Start saving cash ASAP!
The very first thing you need to start doing is saving cash. This sounds obvious, but it can take your breath away how many things require cash when you buy a home. Here’s a list of the major items that require cash during this process.
- Downpayment. How much cash do you need for your downpayment? The more you can put down, the better!
If your credit score exceeds 650, most lenders will provide a home loan for a primary residence with a 3% – 5% downpayment. This shows the bank and the buyer that you’re serious and capable of buying the house. We suggest aiming for a 5%+ downpayment.
- Cash to Sweeten the Deal. If these past few years have taught us anything, it’s that things get weird fast. And the housing market is no exception.
In the 2022 market you’ll most likely need to offer over asking price. However, once the appraisal takes place, the numbers can get squirrely. Why? Because the bank will not loan you more than the appraisal number minus your downpayment.
Having a little extra cash on hand can help you win the deal, especially on a home you really want. Buyers sometimes offer money ($5k, $10k, $15k) over the appraisal, up to their offer amount. This gives the seller more security around the purchase price, regardless of where the appraisal lands.
- Closing Costs. Investopedia says to prepare to [pay 3% – 6% of the purchase price] (https://www.investopedia.com/mortgage/mortgage-guide/closing-costs/#:~:text=Closing costs typically range from,close attention to these fees.) in closing costs. Wondering how that adds up? The list below outlines what we see on the buyer’s side of the closing sheet these days:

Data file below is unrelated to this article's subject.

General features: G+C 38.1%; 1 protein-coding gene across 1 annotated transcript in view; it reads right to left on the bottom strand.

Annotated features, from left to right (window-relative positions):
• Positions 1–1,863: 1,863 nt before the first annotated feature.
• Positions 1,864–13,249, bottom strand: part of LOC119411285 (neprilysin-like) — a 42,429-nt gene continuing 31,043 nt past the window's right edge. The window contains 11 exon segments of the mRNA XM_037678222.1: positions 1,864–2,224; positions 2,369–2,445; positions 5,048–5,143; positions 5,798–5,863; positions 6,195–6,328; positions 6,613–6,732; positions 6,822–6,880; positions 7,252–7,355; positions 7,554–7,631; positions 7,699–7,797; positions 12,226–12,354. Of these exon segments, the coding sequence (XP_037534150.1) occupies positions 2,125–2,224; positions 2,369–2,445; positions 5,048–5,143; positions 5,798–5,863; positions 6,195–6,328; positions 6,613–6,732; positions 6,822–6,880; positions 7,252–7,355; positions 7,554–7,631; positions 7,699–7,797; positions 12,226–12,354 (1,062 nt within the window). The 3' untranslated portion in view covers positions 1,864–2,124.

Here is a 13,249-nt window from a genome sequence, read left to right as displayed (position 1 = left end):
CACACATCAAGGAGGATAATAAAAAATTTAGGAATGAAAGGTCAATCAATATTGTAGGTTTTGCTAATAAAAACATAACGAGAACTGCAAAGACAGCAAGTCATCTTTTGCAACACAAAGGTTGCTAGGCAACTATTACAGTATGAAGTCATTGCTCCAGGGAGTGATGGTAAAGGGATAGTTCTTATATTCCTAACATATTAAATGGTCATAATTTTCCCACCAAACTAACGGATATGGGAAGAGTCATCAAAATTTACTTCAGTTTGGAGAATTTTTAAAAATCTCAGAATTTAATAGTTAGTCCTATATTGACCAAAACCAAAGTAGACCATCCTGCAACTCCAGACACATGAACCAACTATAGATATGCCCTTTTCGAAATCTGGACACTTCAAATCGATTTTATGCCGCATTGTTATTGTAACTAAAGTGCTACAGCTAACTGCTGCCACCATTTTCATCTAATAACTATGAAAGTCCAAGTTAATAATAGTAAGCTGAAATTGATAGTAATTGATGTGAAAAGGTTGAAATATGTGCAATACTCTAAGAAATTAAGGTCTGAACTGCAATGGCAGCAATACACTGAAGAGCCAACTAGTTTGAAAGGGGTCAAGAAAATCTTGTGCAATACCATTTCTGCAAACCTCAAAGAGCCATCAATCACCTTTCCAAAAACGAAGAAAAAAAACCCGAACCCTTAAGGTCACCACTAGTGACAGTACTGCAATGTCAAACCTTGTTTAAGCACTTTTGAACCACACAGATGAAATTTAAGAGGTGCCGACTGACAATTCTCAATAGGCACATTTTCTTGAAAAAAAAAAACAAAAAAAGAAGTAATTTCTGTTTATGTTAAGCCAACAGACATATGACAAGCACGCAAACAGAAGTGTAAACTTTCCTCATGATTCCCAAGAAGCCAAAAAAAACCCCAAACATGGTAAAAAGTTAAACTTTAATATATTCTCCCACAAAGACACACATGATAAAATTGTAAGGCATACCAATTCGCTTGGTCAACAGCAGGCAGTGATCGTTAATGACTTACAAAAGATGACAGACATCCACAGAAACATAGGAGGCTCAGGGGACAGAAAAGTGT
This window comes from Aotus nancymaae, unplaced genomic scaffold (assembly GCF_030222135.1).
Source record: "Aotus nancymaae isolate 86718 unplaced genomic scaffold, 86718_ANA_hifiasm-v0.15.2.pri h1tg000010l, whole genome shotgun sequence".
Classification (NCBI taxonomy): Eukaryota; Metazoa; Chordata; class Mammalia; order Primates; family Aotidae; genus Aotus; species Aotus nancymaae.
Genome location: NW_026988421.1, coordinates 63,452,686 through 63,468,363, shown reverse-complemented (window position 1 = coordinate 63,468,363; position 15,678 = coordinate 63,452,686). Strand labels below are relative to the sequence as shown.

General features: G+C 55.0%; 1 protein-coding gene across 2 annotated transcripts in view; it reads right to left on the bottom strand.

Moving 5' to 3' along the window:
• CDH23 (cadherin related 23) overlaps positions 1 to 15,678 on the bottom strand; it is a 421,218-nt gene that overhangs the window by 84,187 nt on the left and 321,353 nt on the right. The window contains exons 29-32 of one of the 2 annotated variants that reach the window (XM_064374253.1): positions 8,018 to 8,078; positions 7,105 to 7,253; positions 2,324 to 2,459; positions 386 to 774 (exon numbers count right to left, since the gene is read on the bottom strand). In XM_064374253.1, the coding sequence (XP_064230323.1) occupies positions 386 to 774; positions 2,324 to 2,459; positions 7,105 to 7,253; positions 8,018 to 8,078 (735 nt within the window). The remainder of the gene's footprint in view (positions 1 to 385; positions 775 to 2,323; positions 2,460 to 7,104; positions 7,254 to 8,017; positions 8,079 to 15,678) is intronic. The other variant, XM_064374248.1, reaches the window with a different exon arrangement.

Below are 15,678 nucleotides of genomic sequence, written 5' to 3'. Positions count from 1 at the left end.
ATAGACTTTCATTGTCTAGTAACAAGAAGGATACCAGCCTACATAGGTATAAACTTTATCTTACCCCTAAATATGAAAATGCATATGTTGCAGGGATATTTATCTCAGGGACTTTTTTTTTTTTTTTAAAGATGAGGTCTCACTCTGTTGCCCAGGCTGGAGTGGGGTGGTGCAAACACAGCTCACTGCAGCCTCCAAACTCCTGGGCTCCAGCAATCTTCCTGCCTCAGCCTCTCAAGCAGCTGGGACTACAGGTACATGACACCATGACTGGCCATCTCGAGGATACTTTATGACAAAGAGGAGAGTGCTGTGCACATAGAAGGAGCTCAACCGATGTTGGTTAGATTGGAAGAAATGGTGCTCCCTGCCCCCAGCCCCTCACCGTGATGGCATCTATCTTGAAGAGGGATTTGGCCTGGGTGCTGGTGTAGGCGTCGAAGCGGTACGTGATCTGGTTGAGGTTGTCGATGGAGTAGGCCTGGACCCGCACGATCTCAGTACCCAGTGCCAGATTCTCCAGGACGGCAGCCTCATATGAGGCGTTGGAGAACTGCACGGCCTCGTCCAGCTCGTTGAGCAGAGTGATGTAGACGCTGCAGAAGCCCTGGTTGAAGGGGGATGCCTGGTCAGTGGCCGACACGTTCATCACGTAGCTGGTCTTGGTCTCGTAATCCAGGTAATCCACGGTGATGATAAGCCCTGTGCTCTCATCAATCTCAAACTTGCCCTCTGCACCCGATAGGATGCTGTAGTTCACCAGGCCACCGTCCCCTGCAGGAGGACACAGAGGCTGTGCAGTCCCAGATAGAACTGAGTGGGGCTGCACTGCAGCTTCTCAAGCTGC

- Insurance escrow
- Taxes escrow
- Interest escrow
- Title insurance
- Hazard insurance, in some areas
- Lender origination fees
- Government fees
- Moving Costs. Once you’ve closed on the house, you need to move all of your belongings into the house. Don’t leave this line item off of the list. It can be more expensive than you think.
You have options to hire movers, rent a truck or rope in family and friends to help. You can even use an app like Thumbtack to enlist loaders and unloaders. No matter what you choose, there’s money involved.
You’ll want to be prepared to make that payment before moving day. Don’t forget about some of the smaller items you’ll need like boxes, furniture pads, moving wrap, hand trucks, etc. This can cost anywhere from $1,000 – over $10,000, depending on what you move and how far you move it.
- Updates/repair costs. Everyone who has ever purchased a house knows that once you settle into your new home, you find little surprises that need immediate attention…which typically ensue a cost. Gone are the days when the seller would fix everything on the inspection report and give you a home warranty to protect you for the first few months of home ownership.